Suzi Quatro has plenty of fame as a pioneering woman in rock n’ roll. And she thinks it’s high time for the Rock and Roll Hall of Fame to honor that.
The bass-slinging singer and songwriter made her first mark with the Pleasure Seekers and Cradle during the ’60s in her native Detroit, but she really connected after moving to England during the early ’70s, putting on leather and working with producers Mickie Most, Nicky Chinn and Mike Chapman on records acknowledged as an influence for a slew of others — most notably the Runaways. That Joan Jett was inducted into the Rock Hall in 2015 rankles Quatro — though, she’s quick to note, not at Jett’s expense.
“(Jett) deserves to be in — she’s an excellent artist — but it’s disgusting that I’m not,” Quatro, who’s preparing for the March 29 release of her new album, No Control, tells Billboard. “I’m a real stickler for the truth, and I’m pissed off that history is being rewritten. I was first, right? I was there before anybody else had a twinkle in their eye — that’s a fact of life. I’m happy that I opened a door because that door needed to be opened. I’m so proud of that, and I get thanked by everybody — all the girls, they all say ‘Thank you, thank you, thank you…’ I said in in very early interviews there would be loads of (women) after me and there were. I’m happy about that, absolutely.
“I just don’t like being ignored because that’s not correct. It’s a big fault. I hear from a lot of people — they say, ‘What? You’re not in it?!’ No — and my biggest fan is, and that’s not right. You can’t rewrite history just to suit your organization.”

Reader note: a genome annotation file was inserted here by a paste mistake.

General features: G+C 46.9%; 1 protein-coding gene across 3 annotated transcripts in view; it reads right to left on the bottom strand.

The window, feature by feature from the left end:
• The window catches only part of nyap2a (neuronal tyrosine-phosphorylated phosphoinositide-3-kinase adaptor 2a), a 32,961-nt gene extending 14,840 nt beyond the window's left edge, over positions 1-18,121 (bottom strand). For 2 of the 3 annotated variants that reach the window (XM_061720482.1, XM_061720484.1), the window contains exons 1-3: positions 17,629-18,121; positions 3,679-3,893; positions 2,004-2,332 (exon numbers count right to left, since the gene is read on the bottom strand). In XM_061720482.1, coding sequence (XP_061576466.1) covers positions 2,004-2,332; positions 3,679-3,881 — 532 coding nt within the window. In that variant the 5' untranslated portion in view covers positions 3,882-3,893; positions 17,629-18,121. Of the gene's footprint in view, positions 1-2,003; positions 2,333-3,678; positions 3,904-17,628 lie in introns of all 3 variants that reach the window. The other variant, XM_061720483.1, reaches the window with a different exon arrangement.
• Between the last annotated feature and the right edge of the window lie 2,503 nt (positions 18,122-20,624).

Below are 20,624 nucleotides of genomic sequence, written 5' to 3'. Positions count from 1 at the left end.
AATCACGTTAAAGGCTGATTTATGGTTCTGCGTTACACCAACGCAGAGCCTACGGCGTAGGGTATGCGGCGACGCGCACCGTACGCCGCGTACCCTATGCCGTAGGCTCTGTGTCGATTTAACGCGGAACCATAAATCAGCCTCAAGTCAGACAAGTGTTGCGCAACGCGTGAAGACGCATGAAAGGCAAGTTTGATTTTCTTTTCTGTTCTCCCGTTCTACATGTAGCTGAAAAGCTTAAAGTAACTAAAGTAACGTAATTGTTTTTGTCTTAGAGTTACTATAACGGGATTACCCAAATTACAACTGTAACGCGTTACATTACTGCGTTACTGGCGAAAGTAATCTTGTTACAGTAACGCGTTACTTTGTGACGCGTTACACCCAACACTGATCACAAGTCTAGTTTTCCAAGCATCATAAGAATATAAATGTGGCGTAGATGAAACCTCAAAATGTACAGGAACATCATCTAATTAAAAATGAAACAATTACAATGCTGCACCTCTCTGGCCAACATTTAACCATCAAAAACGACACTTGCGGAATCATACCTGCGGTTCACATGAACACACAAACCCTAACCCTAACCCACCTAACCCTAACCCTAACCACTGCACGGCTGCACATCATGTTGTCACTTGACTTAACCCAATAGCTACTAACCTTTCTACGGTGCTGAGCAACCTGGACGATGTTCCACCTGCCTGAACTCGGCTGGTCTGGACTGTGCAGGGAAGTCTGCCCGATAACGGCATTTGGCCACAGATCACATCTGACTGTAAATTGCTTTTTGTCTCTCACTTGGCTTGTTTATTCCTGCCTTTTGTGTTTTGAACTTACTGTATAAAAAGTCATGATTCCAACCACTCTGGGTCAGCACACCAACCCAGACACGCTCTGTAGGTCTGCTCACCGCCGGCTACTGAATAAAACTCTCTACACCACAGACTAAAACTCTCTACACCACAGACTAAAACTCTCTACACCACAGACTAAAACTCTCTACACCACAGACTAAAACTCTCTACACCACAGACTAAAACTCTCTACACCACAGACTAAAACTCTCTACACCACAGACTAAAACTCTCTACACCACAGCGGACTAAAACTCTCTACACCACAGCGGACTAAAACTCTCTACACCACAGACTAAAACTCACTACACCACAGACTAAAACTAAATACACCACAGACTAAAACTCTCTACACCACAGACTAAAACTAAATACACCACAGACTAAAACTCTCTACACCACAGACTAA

Quatro, who currently resides in England, had her greatest success in the U.S. with 1978’s If You Knew Suzi, which peaked at No. 37 on the Billboard 200 and netted a top 5 duet with Chris Norman, “Stumblin’ In” — concurrent with her recurring late ’70s run as Leather Tuscadero on TV’s Happy Days. She’s also had No. 1 singles in the U.K. and Australia with “Can the Can,” “Devil Gate Drive” and “48 Crash,” and Quatro acted in Annie Get Your Gun in London during the mid-80s.
“So my feelings are hurt,” Quatro says of the Rock Hall exclusion. “I’ve been very polite about it for many years, and now I don’t want to be polite anymore. It doesn’t make sense. The truth is the truth, history is history, the timeline is the timeline. I need to be in that Rock and Roll Hall of Fame.”
In the meantime Quatro plans to keep making her case on record and on the road, with Red Hot Summer Tour dates in Australia during February and March and more planned for the rest of the year. Her story will also be told in a new documentary by Liam Firmager that’s expected out this year.
“It’s been a little bit of a long process, but it’s the real story,” Quatro says. “(Firmager) said, ‘You don’t want me to whitewash’ and I said, ‘No, I don’t want you to whitewash,’ ’cause I’m a truth merchant. My life hasn’t all been wonderful, and I’m not an angel, but I’m insisting that whatever is in that documentary is the truth. That’s what we stuck to — nothing but the truth. So people will get the real story when it comes out.”